Union Questions Use of "Swift Boat Veteran" to Address Federal Employees
(WASHINGTON) - The American Federation of Government Employees (AFGE) sent a letter to the U.S. Special Counsel, Scott Bloch, calling for an investigation of a training session held at the Waco V.A. Regional Office conducted by a former Bush campaign political operative and Swift Boat Veteran, Ken Cordier. AFGE argues that the training session was a violation of the Hatch Act because of Cordier's politically partisan affiliation.
Employees of the Waco facility were required to attend the training session, which was on POW issues, despite previously having met all training requirements on the subject. VA employees were promised in advance that Mr. Cordier would not inject partisan politics into his presentation. However, employees attest that comments made by Mr. Cordier during the question and answer portion of the training were politically partisan.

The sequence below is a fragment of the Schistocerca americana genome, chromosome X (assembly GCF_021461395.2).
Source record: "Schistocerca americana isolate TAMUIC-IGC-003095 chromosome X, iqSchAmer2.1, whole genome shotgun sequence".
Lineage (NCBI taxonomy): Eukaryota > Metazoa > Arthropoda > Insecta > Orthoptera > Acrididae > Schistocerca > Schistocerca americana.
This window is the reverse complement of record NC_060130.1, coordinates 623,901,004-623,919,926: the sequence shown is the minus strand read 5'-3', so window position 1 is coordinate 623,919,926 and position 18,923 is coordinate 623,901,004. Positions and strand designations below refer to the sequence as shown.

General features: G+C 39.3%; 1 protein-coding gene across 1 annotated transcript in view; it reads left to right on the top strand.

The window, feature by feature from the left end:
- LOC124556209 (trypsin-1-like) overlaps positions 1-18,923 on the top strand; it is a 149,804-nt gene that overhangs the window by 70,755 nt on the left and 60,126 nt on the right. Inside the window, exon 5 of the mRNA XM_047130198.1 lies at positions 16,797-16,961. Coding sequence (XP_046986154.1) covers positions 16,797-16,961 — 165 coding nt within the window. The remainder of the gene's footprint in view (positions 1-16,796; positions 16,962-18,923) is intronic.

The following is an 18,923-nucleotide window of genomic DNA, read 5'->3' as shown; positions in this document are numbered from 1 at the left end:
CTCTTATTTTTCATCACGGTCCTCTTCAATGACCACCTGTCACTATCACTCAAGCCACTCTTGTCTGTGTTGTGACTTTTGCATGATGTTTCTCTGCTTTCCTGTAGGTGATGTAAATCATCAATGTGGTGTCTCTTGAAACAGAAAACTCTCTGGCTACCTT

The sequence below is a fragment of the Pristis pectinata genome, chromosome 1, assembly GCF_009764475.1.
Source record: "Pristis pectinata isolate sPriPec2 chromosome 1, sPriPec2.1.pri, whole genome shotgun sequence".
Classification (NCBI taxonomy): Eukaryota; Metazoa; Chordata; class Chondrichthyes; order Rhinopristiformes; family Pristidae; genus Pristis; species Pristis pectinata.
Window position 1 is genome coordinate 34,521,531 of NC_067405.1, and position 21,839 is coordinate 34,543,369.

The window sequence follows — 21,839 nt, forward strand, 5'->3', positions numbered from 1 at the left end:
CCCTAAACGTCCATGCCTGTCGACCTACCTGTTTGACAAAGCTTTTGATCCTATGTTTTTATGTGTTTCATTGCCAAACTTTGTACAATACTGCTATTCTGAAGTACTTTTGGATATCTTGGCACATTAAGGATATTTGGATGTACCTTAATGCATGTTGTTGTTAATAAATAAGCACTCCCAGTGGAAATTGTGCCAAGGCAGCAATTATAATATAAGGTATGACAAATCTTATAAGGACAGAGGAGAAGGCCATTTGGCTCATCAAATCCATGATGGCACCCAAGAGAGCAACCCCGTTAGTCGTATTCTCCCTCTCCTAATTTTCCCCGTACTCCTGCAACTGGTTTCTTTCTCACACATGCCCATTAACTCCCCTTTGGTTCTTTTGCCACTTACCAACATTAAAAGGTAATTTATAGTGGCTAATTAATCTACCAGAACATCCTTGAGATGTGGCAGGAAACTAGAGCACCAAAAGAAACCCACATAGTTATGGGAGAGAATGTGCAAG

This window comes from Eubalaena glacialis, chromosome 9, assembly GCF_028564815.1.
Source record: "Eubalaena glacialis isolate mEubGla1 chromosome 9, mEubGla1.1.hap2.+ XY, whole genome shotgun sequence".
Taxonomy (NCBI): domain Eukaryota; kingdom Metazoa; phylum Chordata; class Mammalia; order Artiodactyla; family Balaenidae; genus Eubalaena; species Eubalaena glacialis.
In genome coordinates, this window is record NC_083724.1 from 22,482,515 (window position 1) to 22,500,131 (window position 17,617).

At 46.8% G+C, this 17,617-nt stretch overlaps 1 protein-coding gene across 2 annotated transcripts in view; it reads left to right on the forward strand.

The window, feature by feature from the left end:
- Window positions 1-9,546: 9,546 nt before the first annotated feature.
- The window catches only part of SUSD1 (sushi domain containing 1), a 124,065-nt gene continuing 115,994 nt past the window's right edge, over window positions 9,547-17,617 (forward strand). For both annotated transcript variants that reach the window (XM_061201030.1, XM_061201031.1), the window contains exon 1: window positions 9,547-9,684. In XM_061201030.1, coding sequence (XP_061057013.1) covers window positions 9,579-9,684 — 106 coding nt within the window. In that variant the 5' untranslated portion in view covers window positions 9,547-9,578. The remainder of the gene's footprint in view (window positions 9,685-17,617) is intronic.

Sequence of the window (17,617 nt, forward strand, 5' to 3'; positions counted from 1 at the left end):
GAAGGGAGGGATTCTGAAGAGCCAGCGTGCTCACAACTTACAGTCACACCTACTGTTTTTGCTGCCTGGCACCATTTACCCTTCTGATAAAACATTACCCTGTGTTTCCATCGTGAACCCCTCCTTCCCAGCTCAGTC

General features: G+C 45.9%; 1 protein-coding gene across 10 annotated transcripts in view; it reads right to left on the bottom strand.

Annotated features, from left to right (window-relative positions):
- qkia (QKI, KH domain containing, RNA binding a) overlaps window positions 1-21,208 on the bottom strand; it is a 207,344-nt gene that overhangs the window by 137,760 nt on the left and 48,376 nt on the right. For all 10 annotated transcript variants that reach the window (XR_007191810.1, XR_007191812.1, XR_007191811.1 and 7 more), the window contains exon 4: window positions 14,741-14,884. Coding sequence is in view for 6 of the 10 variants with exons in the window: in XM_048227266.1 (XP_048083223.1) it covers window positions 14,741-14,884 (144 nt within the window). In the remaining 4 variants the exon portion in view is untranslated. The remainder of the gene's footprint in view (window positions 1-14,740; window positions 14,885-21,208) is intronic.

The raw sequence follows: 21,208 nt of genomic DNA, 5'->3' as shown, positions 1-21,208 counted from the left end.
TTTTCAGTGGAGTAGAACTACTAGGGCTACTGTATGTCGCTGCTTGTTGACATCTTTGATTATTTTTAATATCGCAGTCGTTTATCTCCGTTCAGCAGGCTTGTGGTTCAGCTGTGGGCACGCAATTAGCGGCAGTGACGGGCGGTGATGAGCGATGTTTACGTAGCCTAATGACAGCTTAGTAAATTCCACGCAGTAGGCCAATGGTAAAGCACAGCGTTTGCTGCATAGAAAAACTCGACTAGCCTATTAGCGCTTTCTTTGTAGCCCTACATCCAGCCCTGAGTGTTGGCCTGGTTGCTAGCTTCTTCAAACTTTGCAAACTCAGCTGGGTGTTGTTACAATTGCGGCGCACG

"Employees at the Waco facility were coerced into attending the session and felt intimidated by the politically inflammatory comments made by the presenter, Ken Cordier," said AFGE general counsel, Mark Roth. "The Hatch Act clearly prohibits this sort of forced indoctrination of federal employees. Scott Bloch, as U.S. General Counsel, has a responsibility to investigate this incident fully and take appropriate action."
The Hatch Act, passed in 1939 and last amended in 1993, prohibits the sort of openly partisan arm-twisting that was common in the federal workplace during the early 20th Century. The Hatch Act makes illegal such actions as using one's federal office for politically partisan purposes, distributing partisan materials in the federal workplace, and campaigning in federal facilities.
The American Federation of Government Employees is the largest federal employee union, representing 600,000 workers in the federal government and the government of the District of Columbia.